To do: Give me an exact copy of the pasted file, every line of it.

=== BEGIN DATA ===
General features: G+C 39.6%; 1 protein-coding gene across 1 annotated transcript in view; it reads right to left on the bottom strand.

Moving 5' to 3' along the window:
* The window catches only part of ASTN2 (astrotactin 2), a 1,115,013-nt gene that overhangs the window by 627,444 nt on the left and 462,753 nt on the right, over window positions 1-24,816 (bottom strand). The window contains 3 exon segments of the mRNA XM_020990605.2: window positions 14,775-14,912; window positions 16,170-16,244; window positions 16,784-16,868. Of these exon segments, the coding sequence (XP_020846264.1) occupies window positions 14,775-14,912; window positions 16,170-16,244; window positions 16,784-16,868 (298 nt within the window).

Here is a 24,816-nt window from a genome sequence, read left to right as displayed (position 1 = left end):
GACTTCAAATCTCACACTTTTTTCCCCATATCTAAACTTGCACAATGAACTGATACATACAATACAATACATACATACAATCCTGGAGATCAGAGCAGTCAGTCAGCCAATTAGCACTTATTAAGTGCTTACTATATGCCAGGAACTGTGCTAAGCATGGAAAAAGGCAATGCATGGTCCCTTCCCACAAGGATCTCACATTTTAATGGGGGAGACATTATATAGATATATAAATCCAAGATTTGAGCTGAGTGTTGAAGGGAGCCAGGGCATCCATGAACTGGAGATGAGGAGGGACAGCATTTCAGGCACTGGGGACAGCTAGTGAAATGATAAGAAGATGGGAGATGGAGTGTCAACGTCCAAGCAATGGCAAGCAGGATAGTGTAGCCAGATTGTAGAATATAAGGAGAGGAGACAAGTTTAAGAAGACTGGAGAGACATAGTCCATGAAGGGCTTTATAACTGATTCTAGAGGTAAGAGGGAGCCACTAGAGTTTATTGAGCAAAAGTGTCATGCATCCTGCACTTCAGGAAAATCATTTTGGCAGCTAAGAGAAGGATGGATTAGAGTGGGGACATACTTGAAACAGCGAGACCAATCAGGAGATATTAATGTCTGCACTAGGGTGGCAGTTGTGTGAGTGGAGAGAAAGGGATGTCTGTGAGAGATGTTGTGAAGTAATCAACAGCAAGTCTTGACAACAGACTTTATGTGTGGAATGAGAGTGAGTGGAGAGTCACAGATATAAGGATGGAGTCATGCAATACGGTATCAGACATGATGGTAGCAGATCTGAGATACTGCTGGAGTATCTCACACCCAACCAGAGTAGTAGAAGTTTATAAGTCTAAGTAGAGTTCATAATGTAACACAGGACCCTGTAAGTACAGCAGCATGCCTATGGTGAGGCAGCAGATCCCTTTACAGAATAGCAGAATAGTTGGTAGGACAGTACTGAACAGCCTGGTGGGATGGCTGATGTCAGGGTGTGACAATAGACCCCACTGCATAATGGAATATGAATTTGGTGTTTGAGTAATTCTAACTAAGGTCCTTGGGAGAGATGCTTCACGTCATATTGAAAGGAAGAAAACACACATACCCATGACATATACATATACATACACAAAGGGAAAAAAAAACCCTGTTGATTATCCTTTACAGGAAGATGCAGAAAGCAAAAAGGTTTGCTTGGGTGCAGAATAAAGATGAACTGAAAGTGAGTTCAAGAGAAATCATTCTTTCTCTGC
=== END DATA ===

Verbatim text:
General features: G+C 39.6%; 1 protein-coding gene across 1 annotated transcript in view; it reads right to left on the bottom strand.

Moving 5' to 3' along the window:
* The window catches only part of ASTN2 (astrotactin 2), a 1,115,013-nt gene that overhangs the window by 627,444 nt on the left and 462,753 nt on the right, over window positions 1-24,816 (bottom strand). The window contains 3 exon segments of the mRNA XM_020990605.2: window positions 14,775-14,912; window positions 16,170-16,244; window positions 16,784-16,868. Of these exon segments, the coding sequence (XP_020846264.1) occupies window positions 14,775-14,912; window positions 16,170-16,244; window positions 16,784-16,868 (298 nt within the window).

Here is a 24,816-nt window from a genome sequence, read left to right as displayed (position 1 = left end):
GACTTCAAATCTCACACTTTTTTCCCCATATCTAAACTTGCACAATGAACTGATACATACAATACAATACATACATACAATCCTGGAGATCAGAGCAGTCAGTCAGCCAATTAGCACTTATTAAGTGCTTACTATATGCCAGGAACTGTGCTAAGCATGGAAAAAGGCAATGCATGGTCCCTTCCCACAAGGATCTCACATTTTAATGGGGGAGACATTATATAGATATATAAATCCAAGATTTGAGCTGAGTGTTGAAGGGAGCCAGGGCATCCATGAACTGGAGATGAGGAGGGACAGCATTTCAGGCACTGGGGACAGCTAGTGAAATGATAAGAAGATGGGAGATGGAGTGTCAACGTCCAAGCAATGGCAAGCAGGATAGTGTAGCCAGATTGTAGAATATAAGGAGAGGAGACAAGTTTAAGAAGACTGGAGAGACATAGTCCATGAAGGGCTTTATAACTGATTCTAGAGGTAAGAGGGAGCCACTAGAGTTTATTGAGCAAAAGTGTCATGCATCCTGCACTTCAGGAAAATCATTTTGGCAGCTAAGAGAAGGATGGATTAGAGTGGGGACATACTTGAAACAGCGAGACCAATCAGGAGATATTAATGTCTGCACTAGGGTGGCAGTTGTGTGAGTGGAGAGAAAGGGATGTCTGTGAGAGATGTTGTGAAGTAATCAACAGCAAGTCTTGACAACAGACTTTATGTGTGGAATGAGAGTGAGTGGAGAGTCACAGATATAAGGATGGAGTCATGCAATACGGTATCAGACATGATGGTAGCAGATCTGAGATACTGCTGGAGTATCTCACACCCAACCAGAGTAGTAGAAGTTTATAAGTCTAAGTAGAGTTCATAATGTAACACAGGACCCTGTAAGTACAGCAGCATGCCTATGGTGAGGCAGCAGATCCCTTTACAGAATAGCAGAATAGTTGGTAGGACAGTACTGAACAGCCTGGTGGGATGGCTGATGTCAGGGTGTGACAATAGACCCCACTGCATAATGGAATATGAATTTGGTGTTTGAGTAATTCTAACTAAGGTCCTTGGGAGAGATGCTTCACGTCATATTGAAAGGAAGAAAACACACATACCCATGACATATACATATACATACACAAAGGGAAAAAAAAACCCTGTTGATTATCCTTTACAGGAAGATGCAGAAAGCAAAAAGGTTTGCTTGGGTGCAGAATAAAGATGAACTGAAAGTGAGTTCAAGAGAAATCATTCTTTCTCTGC